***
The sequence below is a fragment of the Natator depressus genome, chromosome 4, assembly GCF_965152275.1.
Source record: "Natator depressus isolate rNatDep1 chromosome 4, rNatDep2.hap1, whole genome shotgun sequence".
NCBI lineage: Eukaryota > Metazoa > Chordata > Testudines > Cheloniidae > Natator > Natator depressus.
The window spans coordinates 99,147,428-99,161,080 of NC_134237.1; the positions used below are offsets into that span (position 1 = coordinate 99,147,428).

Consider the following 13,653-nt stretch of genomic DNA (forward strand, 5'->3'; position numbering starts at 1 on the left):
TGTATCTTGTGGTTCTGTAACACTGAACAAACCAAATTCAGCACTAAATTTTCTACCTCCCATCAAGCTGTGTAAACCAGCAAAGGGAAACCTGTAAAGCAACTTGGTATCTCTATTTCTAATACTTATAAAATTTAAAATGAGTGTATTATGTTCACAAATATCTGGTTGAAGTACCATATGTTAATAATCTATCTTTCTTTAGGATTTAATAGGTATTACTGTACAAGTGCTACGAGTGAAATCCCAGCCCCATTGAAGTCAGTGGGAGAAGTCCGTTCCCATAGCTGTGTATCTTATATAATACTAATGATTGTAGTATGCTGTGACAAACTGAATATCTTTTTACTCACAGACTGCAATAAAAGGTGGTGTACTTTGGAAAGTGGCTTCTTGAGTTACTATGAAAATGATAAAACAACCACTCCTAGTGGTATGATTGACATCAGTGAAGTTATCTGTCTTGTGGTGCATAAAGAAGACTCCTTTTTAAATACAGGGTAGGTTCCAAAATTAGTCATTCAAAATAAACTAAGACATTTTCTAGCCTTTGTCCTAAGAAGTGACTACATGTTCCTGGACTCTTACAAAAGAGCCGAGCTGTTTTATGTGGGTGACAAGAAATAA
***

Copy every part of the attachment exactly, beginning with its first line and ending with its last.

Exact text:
The sequence below is a fragment of the Natator depressus genome, chromosome 4, assembly GCF_965152275.1.
Source record: "Natator depressus isolate rNatDep1 chromosome 4, rNatDep2.hap1, whole genome shotgun sequence".
NCBI lineage: Eukaryota > Metazoa > Chordata > Testudines > Cheloniidae > Natator > Natator depressus.
The window spans coordinates 99,147,428-99,161,080 of NC_134237.1; the positions used below are offsets into that span (position 1 = coordinate 99,147,428).

Consider the following 13,653-nt stretch of genomic DNA (forward strand, 5'->3'; position numbering starts at 1 on the left):
TGTATCTTGTGGTTCTGTAACACTGAACAAACCAAATTCAGCACTAAATTTTCTACCTCCCATCAAGCTGTGTAAACCAGCAAAGGGAAACCTGTAAAGCAACTTGGTATCTCTATTTCTAATACTTATAAAATTTAAAATGAGTGTATTATGTTCACAAATATCTGGTTGAAGTACCATATGTTAATAATCTATCTTTCTTTAGGATTTAATAGGTATTACTGTACAAGTGCTACGAGTGAAATCCCAGCCCCATTGAAGTCAGTGGGAGAAGTCCGTTCCCATAGCTGTGTATCTTATATAATACTAATGATTGTAGTATGCTGTGACAAACTGAATATCTTTTTACTCACAGACTGCAATAAAAGGTGGTGTACTTTGGAAAGTGGCTTCTTGAGTTACTATGAAAATGATAAAACAACCACTCCTAGTGGTATGATTGACATCAGTGAAGTTATCTGTCTTGTGGTGCATAAAGAAGACTCCTTTTTAAATACAGGGTAGGTTCCAAAATTAGTCATTCAAAATAAACTAAGACATTTTCTAGCCTTTGTCCTAAGAAGTGACTACATGTTCCTGGACTCTTACAAAAGAGCCGAGCTGTTTTATGTGGGTGACAAGAAATAA